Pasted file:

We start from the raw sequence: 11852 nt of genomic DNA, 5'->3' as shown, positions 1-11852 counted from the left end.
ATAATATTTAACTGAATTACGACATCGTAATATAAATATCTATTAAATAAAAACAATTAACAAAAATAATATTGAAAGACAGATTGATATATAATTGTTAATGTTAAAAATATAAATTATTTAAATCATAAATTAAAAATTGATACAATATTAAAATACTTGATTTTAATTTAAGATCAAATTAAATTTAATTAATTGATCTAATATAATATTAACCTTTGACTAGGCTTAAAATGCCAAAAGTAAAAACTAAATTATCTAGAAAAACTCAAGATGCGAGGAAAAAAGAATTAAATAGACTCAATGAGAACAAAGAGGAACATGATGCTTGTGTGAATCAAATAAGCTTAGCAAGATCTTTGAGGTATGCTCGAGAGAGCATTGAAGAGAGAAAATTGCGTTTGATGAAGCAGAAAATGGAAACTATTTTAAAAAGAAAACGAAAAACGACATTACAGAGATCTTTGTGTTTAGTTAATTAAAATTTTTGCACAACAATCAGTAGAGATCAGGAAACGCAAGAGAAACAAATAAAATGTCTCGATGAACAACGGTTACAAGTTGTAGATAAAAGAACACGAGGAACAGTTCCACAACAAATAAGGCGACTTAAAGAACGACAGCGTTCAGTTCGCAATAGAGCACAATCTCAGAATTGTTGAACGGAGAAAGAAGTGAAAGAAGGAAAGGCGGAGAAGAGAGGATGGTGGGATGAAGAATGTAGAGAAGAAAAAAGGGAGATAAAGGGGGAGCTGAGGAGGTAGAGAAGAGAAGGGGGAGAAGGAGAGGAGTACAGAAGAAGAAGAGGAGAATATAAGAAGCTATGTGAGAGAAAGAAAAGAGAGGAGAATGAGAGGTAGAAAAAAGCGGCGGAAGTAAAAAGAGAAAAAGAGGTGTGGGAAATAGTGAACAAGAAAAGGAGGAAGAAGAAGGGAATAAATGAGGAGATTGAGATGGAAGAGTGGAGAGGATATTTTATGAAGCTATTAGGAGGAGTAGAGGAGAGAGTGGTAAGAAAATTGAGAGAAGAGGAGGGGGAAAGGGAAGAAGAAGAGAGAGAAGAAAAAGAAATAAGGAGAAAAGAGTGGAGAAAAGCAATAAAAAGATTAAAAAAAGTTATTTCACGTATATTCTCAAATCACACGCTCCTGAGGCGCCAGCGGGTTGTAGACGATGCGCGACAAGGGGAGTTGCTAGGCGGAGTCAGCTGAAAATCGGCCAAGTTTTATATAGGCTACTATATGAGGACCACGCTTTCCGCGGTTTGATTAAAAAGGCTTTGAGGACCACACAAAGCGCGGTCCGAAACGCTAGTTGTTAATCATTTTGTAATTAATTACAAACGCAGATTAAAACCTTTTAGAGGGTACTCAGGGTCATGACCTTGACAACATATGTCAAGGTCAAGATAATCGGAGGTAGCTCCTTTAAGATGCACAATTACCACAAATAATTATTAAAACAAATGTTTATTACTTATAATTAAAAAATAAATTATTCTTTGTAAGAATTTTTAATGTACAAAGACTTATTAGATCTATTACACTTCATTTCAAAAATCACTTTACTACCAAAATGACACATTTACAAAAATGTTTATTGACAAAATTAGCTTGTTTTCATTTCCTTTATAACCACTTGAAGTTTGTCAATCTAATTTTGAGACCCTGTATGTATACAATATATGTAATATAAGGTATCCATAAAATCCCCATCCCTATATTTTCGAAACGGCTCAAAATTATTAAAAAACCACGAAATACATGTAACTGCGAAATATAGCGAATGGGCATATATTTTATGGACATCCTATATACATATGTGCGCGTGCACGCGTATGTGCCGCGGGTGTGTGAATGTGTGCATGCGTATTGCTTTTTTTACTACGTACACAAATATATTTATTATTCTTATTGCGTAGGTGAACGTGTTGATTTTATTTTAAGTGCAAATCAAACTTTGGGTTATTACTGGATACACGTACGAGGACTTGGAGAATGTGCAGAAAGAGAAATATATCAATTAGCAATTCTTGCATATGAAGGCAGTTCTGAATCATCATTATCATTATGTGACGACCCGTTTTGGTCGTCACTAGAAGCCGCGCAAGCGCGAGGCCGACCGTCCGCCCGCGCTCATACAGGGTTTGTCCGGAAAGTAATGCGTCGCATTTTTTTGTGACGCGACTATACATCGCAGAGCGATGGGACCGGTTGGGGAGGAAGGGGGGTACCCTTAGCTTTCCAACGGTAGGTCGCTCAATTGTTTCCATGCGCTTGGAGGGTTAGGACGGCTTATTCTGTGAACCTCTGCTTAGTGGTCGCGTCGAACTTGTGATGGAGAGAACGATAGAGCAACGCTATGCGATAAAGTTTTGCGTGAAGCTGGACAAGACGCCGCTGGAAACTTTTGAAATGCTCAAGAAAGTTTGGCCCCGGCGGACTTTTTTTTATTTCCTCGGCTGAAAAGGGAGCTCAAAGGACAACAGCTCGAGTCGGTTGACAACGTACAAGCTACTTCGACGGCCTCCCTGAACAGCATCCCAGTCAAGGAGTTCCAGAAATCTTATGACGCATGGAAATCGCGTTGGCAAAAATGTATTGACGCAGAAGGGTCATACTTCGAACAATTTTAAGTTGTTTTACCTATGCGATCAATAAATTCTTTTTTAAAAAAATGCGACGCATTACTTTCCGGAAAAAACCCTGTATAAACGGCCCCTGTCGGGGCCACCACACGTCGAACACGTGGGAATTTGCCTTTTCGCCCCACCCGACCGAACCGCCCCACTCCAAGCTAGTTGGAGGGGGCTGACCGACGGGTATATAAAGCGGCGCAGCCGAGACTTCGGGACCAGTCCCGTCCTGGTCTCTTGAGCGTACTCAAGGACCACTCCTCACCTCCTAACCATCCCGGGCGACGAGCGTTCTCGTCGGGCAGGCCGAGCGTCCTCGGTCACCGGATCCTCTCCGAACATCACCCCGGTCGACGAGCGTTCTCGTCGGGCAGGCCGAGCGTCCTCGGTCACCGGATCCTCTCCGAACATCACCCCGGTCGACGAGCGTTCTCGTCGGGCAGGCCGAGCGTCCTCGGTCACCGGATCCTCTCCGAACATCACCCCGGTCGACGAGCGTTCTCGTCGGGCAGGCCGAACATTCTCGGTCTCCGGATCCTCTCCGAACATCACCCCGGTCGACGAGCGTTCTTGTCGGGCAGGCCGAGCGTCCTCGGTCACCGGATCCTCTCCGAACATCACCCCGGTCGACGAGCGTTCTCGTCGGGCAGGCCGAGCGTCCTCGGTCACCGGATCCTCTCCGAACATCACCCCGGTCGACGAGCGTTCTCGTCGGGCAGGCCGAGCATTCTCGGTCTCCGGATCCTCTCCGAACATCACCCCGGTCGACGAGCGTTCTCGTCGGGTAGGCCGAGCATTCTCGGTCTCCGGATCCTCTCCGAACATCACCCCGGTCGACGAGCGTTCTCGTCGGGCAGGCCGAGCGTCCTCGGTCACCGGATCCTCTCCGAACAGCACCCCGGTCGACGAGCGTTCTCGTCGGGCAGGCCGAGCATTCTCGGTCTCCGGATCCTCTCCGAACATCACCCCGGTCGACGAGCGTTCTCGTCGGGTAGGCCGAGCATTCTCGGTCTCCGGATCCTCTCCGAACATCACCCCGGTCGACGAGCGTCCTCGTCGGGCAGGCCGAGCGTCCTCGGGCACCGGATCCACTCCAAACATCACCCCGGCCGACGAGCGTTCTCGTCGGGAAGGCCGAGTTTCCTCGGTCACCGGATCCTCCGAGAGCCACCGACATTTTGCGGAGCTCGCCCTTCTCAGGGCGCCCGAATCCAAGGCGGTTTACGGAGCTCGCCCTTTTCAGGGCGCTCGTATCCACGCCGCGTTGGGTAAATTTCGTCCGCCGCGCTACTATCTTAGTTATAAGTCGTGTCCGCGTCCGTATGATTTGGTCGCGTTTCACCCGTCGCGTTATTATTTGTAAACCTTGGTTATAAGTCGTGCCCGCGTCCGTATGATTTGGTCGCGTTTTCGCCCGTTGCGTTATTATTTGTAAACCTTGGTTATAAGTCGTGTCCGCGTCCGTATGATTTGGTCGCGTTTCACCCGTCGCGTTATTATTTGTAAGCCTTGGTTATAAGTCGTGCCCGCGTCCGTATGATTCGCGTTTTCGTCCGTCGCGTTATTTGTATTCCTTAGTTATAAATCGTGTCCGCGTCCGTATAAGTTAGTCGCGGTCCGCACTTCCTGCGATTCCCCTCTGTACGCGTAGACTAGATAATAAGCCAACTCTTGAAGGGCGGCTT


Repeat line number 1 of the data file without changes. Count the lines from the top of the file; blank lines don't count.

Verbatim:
We start from the raw sequence: 11852 nt of genomic DNA, 5'->3' as shown, positions 1-11852 counted from the left end.